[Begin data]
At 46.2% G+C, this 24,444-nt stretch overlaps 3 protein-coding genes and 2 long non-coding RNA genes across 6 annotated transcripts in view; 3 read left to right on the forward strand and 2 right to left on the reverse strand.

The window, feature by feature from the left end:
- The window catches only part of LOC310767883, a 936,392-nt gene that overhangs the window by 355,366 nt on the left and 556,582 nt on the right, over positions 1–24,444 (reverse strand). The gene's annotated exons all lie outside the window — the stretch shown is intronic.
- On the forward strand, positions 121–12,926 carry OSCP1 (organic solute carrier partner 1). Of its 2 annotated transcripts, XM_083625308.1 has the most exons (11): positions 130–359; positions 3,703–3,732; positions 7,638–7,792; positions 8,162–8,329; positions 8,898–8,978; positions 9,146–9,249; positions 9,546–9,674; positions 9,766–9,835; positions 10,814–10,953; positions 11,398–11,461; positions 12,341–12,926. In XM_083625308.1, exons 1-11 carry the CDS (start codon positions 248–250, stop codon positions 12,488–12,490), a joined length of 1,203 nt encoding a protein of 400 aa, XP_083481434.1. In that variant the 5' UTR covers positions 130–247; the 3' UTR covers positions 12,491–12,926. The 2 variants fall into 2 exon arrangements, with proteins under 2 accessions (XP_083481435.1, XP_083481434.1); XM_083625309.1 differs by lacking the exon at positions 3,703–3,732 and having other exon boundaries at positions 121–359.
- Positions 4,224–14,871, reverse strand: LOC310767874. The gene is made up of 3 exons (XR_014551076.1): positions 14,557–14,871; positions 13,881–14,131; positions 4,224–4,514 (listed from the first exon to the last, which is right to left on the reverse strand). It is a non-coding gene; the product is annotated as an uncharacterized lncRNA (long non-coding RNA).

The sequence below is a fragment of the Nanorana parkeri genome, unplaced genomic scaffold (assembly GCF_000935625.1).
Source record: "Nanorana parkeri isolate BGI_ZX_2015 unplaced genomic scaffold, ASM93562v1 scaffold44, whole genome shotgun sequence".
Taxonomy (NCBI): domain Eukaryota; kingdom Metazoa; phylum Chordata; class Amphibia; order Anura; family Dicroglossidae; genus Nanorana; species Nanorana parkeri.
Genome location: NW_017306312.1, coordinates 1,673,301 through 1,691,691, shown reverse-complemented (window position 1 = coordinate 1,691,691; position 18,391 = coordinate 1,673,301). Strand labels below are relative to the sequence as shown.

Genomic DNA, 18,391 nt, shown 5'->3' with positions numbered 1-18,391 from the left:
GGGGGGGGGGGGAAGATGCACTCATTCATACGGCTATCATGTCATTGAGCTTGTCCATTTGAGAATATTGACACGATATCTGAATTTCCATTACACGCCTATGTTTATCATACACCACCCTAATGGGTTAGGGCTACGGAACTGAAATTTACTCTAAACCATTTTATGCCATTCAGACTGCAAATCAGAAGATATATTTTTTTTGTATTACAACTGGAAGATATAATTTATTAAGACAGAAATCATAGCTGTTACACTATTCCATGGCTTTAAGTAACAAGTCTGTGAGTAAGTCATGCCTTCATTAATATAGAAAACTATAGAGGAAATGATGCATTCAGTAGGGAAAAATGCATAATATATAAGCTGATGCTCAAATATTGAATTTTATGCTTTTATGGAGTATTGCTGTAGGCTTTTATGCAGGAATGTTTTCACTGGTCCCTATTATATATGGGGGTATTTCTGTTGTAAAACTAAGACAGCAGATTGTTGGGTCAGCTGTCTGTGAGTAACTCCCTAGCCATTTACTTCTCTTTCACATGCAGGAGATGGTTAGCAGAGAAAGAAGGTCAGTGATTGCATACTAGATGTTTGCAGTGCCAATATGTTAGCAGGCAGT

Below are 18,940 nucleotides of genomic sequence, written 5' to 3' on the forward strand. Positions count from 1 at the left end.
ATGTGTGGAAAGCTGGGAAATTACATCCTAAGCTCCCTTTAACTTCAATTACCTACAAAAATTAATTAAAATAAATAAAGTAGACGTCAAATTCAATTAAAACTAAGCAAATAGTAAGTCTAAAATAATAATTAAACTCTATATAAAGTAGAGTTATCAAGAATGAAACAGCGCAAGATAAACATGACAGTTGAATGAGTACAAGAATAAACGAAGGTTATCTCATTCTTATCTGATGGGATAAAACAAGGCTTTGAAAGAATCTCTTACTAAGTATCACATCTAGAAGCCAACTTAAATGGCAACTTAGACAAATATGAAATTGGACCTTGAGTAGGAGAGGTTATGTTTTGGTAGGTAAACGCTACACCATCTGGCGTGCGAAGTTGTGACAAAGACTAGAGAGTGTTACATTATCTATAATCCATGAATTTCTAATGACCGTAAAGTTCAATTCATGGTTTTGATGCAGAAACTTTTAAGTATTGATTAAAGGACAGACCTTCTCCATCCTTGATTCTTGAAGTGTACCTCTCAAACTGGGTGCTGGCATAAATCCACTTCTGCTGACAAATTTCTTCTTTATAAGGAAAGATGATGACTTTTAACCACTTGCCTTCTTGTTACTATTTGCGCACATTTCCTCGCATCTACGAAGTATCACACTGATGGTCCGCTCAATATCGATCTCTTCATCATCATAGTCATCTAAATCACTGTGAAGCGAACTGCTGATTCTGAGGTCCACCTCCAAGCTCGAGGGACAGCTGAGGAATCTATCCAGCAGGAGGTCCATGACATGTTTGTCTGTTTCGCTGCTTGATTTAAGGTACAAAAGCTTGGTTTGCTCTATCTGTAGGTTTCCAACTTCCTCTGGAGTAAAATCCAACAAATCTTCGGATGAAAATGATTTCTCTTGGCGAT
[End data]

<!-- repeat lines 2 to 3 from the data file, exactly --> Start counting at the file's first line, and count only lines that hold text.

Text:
The window, feature by feature from the left end:
- The window catches only part of LOC310767883, a 936,392-nt gene that overhangs the window by 355,366 nt on the left and 556,582 nt on the right, over positions 1–24,444 (reverse strand). The gene's annotated exons all lie outside the window — the stretch shown is intronic.